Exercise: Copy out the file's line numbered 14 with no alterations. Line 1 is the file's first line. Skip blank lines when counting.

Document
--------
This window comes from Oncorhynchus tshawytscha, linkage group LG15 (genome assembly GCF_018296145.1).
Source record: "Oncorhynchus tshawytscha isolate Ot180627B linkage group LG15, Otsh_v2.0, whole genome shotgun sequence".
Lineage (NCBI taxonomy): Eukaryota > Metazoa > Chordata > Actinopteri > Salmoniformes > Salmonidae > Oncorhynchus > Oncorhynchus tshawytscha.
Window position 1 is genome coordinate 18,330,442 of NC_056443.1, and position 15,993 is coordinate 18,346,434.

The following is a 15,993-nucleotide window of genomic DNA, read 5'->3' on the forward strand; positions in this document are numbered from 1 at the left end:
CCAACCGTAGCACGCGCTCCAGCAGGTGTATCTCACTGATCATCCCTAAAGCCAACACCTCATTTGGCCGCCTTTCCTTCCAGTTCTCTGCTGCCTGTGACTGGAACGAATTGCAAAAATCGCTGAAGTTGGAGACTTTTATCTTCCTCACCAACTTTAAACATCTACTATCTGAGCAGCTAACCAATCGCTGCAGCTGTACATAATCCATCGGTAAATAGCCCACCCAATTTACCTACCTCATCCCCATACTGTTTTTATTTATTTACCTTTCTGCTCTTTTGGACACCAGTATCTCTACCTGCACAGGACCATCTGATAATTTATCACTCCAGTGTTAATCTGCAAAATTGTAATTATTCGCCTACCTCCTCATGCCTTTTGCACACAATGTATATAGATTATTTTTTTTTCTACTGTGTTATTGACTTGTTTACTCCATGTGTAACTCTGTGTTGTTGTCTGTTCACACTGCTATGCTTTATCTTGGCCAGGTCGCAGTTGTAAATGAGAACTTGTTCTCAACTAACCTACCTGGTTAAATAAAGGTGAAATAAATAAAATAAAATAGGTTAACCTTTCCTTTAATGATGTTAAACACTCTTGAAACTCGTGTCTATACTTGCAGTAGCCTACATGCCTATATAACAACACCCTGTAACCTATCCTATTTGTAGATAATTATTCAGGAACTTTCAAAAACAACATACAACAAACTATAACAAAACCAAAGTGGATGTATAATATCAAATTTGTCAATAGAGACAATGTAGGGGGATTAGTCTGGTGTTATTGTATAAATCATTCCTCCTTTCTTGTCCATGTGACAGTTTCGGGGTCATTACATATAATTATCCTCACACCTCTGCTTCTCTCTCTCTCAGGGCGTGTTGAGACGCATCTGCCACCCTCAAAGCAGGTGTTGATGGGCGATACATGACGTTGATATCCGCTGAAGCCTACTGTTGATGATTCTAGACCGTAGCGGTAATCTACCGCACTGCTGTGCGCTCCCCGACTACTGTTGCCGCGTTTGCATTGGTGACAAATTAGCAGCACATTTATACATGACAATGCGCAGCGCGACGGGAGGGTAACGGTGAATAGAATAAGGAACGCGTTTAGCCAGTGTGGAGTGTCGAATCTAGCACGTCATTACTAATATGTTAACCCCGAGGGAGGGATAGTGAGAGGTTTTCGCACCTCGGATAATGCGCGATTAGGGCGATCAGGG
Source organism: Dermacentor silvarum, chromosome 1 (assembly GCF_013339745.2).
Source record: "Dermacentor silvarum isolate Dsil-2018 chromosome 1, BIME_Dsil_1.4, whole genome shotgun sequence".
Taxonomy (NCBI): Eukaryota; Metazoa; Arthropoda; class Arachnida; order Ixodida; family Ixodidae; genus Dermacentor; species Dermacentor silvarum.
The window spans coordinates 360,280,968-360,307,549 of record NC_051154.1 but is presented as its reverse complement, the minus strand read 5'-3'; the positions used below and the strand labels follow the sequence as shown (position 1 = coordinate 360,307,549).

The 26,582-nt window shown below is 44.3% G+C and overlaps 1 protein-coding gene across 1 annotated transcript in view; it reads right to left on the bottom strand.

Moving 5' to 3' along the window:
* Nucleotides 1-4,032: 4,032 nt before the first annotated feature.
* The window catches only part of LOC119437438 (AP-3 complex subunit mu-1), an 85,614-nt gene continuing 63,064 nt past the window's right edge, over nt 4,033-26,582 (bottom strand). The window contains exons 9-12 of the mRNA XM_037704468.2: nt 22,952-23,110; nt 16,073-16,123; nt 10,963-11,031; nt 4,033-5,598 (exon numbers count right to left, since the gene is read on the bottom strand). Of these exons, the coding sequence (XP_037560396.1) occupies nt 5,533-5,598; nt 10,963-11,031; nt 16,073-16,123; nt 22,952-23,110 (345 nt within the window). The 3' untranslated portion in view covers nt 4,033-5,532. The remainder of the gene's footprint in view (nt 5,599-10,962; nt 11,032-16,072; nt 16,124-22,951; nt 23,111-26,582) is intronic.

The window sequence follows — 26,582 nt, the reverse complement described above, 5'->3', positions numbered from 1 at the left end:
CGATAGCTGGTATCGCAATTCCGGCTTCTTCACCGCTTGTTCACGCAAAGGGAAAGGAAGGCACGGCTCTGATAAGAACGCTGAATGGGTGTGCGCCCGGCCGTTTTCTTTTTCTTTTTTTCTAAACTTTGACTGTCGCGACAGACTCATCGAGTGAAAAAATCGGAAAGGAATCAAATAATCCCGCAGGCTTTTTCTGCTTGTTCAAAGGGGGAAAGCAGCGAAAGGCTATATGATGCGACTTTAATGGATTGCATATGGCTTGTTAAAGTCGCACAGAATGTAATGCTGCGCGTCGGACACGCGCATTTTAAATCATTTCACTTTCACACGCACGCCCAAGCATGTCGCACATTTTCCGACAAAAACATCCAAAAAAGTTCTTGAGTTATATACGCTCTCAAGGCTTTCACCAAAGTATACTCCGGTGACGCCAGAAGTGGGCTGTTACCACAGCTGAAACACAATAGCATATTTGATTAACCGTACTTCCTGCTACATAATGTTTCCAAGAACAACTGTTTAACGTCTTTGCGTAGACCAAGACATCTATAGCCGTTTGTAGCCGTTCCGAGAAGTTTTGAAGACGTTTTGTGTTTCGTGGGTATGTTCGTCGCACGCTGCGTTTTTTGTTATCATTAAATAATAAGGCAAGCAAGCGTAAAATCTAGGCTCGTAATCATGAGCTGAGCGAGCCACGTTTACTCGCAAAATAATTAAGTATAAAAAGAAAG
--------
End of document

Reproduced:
* The window catches only part of LOC119437438 (AP-3 complex subunit mu-1), an 85,614-nt gene continuing 63,064 nt past the window's right edge, over nt 4,033-26,582 (bottom strand). The window contains exons 9-12 of the mRNA XM_037704468.2: nt 22,952-23,110; nt 16,073-16,123; nt 10,963-11,031; nt 4,033-5,598 (exon numbers count right to left, since the gene is read on the bottom strand). Of these exons, the coding sequence (XP_037560396.1) occupies nt 5,533-5,598; nt 10,963-11,031; nt 16,073-16,123; nt 22,952-23,110 (345 nt within the window). The 3' untranslated portion in view covers nt 4,033-5,532. The remainder of the gene's footprint in view (nt 5,599-10,962; nt 11,032-16,072; nt 16,124-22,951; nt 23,111-26,582) is intronic.